Often, it is the dramatic dangers of the pre-Messianic tribulation that are emphasized. I will focus on the positive signs developing throughout the world that accord with the Messianic vision of the Biblical Prophets. In most religious traditions, redemption is defined in terms of individual enlightenment or personal salvation.

However, the three Abrahamic religions, especially Judaism, lead by the Prophets of Israel, conceived of redemption as a transformation of human society that would occur through the catalyst of a transformation of the Jewish people. This transformation, which will take place in this world at some future time, is called the Messianic Age.

The transition to the Messianic Age is called the birth pangs of the Messiah. The birth of a redeemed Messianic world may be the result of an easy or difficult labor. If everyone would simply live according to the moral teachings of his or her religion, we would ourselves bring about the Messianic Age. But, if we will not do it voluntarily, it will come through social and political upheavals, worldwide conflicts and generation gaps.
Islam teaches that Prophets are sent to every nation to issue a warning that their behavior has consequences, and these consequences must be faced on Judgement Day. As the Qur’an states, “Accountability for mankind is getting closer and closer, yet they are heedless and turn away.” (12:1 and 54:1-8)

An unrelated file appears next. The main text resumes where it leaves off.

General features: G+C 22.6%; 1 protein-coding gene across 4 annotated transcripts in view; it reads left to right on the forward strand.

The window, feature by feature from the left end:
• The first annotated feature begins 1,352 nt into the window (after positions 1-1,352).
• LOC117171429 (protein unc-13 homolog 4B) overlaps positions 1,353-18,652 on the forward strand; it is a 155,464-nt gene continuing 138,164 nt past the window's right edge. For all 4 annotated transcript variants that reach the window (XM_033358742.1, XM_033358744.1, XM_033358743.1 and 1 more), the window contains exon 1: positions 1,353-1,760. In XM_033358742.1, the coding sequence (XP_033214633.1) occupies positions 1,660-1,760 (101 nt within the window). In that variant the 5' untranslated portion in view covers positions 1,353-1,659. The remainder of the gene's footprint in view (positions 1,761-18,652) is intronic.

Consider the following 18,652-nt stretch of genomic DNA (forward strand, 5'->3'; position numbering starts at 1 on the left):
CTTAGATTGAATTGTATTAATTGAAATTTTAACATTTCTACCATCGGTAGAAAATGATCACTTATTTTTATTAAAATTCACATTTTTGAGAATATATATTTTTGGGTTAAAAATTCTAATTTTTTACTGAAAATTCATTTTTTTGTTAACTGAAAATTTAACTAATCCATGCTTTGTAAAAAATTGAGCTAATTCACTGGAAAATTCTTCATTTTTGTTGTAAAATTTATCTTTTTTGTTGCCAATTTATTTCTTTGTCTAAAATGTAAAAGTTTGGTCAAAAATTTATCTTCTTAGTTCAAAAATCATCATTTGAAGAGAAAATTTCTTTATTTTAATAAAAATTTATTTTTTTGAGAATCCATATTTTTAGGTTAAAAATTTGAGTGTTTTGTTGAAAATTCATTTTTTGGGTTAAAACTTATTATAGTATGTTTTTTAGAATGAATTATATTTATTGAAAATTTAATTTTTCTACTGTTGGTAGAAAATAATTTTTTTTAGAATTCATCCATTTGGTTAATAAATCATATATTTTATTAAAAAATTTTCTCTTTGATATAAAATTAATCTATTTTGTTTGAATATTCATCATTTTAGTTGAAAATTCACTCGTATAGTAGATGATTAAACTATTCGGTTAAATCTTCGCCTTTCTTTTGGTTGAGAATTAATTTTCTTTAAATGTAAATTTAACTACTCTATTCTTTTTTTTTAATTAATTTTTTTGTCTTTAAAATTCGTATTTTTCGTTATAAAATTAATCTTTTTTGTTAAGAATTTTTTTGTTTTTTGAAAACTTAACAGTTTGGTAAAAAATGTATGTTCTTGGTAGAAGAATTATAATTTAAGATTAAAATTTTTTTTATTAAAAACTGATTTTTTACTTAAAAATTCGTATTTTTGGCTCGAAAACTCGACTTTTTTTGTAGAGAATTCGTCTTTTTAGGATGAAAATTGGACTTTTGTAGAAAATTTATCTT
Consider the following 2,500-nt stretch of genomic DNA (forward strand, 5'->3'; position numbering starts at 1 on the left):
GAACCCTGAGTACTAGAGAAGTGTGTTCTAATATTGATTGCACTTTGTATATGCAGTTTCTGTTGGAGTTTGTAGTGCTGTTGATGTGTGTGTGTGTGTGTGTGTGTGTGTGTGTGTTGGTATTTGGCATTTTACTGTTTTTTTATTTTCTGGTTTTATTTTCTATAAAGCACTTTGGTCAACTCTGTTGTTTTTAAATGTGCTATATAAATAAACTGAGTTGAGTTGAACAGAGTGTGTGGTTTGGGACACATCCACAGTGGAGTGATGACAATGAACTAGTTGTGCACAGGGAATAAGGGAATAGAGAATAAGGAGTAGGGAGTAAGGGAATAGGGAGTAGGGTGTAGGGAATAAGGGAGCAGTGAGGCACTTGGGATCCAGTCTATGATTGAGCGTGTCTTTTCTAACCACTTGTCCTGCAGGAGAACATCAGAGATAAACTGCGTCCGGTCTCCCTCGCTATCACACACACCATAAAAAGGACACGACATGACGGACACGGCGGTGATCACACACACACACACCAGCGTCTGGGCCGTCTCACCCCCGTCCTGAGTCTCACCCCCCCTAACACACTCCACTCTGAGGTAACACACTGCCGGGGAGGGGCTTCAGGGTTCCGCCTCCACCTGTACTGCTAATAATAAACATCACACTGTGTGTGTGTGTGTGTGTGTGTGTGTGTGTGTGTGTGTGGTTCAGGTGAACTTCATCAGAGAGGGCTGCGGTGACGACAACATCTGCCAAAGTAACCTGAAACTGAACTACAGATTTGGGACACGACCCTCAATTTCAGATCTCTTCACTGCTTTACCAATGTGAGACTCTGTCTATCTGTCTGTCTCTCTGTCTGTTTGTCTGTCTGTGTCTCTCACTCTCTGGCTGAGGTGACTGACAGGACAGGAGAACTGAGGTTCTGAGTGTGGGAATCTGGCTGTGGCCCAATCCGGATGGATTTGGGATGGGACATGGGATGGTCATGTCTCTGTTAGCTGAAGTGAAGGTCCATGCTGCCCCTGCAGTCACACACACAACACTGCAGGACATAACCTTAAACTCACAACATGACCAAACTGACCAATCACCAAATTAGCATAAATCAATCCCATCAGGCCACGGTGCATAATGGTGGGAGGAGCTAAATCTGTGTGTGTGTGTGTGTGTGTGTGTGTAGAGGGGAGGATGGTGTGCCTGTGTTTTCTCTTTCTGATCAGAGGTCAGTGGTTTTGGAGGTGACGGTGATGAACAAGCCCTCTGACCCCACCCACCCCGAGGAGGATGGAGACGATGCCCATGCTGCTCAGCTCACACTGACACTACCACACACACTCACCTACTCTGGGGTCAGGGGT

God of course, is always ready to help us defeat evil, if we are ready to work for the establishment of a just and peaceful local and world wide society; that is why a Messiah will certainly come.

A Messiah is an agent of the One God who helps bring about this transformation. This agent of God (with several forerunners and many disciples) will be a human being with great leadership qualities; similar to Prophet Moses or Prophet Muhammed. The arrival of the Messianic Age is what’s really important, not the personality of the agents who bring it about, since they are simply the instruments of God, who ultimately is the real Redeemer.

The Messianic Age is usually seen as the solution to all of humanity’s basic problems. This may be true in the long run, but the vast changes the transition to the Messianic Age entails, will provide challenges to society for many generations to come.

For example, the Prophet Isaiah, 2,700 years ago, predicted that someday there would be a radically new world in which Jerusalem would be filled with joy for “no more shall there be in it an infant that lives only a few days.” (65:20) Until a century ago, the infant mortality rate in Jerusalem (as in most of the world) was 25-30%. Now it is less than 1%. For thousands of years almost every family in the world suffered the loss of at least one or two infants; now it happens to less than one out of a hundred.